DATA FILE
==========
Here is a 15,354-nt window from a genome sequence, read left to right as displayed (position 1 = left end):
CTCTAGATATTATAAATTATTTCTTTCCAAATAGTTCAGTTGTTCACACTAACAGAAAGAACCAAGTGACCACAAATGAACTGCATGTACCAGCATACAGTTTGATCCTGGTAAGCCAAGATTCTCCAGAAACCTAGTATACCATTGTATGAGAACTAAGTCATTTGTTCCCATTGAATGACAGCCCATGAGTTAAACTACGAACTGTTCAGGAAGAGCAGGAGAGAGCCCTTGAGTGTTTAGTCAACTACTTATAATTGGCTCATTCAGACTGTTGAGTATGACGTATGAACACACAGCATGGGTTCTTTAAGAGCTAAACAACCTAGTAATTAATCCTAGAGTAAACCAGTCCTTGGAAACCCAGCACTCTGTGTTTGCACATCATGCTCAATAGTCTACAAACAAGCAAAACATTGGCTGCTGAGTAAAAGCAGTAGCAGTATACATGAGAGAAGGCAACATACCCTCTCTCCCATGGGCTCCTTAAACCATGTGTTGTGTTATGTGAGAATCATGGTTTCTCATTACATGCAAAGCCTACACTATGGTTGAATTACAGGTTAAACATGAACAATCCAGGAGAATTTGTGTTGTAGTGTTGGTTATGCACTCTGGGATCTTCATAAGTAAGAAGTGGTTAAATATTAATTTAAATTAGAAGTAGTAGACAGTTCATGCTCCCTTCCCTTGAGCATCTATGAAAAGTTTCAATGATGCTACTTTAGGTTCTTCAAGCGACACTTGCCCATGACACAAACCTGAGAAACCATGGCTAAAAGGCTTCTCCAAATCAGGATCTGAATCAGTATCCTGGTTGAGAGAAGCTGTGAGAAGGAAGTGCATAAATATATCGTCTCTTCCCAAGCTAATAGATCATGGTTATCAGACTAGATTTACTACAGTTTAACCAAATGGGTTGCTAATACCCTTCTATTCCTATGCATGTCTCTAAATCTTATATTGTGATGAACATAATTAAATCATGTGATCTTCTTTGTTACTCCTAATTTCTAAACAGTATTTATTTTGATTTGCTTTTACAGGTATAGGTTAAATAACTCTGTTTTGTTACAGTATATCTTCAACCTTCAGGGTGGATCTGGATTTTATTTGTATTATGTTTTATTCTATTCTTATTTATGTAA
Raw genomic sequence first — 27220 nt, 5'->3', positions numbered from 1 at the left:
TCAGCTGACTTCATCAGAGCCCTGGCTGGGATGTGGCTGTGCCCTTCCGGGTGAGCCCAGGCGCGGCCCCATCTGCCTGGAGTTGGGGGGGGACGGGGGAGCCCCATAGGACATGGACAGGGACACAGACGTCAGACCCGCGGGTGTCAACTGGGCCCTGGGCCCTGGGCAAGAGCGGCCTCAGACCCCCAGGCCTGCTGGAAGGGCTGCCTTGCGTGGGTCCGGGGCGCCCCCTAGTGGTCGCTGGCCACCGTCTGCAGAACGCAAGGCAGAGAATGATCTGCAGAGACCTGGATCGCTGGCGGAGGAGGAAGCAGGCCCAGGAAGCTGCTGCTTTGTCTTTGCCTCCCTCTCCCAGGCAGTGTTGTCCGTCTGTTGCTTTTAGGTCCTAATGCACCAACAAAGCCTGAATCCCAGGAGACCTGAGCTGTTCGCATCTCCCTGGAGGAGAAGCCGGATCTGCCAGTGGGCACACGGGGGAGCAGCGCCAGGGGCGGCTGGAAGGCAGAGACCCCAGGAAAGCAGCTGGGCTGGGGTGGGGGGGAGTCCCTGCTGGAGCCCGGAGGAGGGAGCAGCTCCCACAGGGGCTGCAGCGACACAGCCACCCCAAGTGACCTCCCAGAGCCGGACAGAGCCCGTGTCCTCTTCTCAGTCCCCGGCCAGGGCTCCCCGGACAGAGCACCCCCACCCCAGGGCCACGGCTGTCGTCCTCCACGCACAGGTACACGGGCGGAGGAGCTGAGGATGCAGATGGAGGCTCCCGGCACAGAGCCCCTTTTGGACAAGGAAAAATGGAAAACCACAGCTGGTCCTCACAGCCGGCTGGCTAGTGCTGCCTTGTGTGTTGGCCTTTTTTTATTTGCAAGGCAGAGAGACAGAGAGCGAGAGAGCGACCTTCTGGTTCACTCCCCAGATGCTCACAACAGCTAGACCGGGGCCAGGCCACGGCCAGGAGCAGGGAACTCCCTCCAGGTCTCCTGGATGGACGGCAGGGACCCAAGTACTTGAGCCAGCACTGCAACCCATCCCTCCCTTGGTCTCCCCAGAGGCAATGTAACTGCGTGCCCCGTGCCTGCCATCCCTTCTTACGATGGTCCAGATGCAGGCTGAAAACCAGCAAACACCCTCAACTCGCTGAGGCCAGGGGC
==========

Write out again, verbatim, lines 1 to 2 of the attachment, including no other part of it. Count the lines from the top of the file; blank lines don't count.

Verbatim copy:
Here is a 15,354-nt window from a genome sequence, read left to right as displayed (position 1 = left end):
CTCTAGATATTATAAATTATTTCTTTCCAAATAGTTCAGTTGTTCACACTAACAGAAAGAACCAAGTGACCACAAATGAACTGCATGTACCAGCATACAGTTTGATCCTGGTAAGCCAAGATTCTCCAGAAACCTAGTATACCATTGTATGAGAACTAAGTCATTTGTTCCCATTGAATGACAGCCCATGAGTTAAACTACGAACTGTTCAGGAAGAGCAGGAGAGAGCCCTTGAGTGTTTAGTCAACTACTTATAATTGGCTCATTCAGACTGTTGAGTATGACGTATGAACACACAGCATGGGTTCTTTAAGAGCTAAACAACCTAGTAATTAATCCTAGAGTAAACCAGTCCTTGGAAACCCAGCACTCTGTGTTTGCACATCATGCTCAATAGTCTACAAACAAGCAAAACATTGGCTGCTGAGTAAAAGCAGTAGCAGTATACATGAGAGAAGGCAACATACCCTCTCTCCCATGGGCTCCTTAAACCATGTGTTGTGTTATGTGAGAATCATGGTTTCTCATTACATGCAAAGCCTACACTATGGTTGAATTACAGGTTAAACATGAACAATCCAGGAGAATTTGTGTTGTAGTGTTGGTTATGCACTCTGGGATCTTCATAAGTAAGAAGTGGTTAAATATTAATTTAAATTAGAAGTAGTAGACAGTTCATGCTCCCTTCCCTTGAGCATCTATGAAAAGTTTCAATGATGCTACTTTAGGTTCTTCAAGCGACACTTGCCCATGACACAAACCTGAGAAACCATGGCTAAAAGGCTTCTCCAAATCAGGATCTGAATCAGTATCCTGGTTGAGAGAAGCTGTGAGAAGGAAGTGCATAAATATATCGTCTCTTCCCAAGCTAATAGATCATGGTTATCAGACTAGATTTACTACAGTTTAACCAAATGGGTTGCTAATACCCTTCTATTCCTATGCATGTCTCTAAATCTTATATTGTGATGAACATAATTAAATCATGTGATCTTCTTTGTTACTCCTAATTTCTAAACAGTATTTATTTTGATTTGCTTTTACAGGTATAGGTTAAATAACTCTGTTTTGTTACAGTATATCTTCAACCTTCAGGGTGGATCTGGATTTTATTTGTATTATGTTTTATTCTATTCTTATTTATGTAA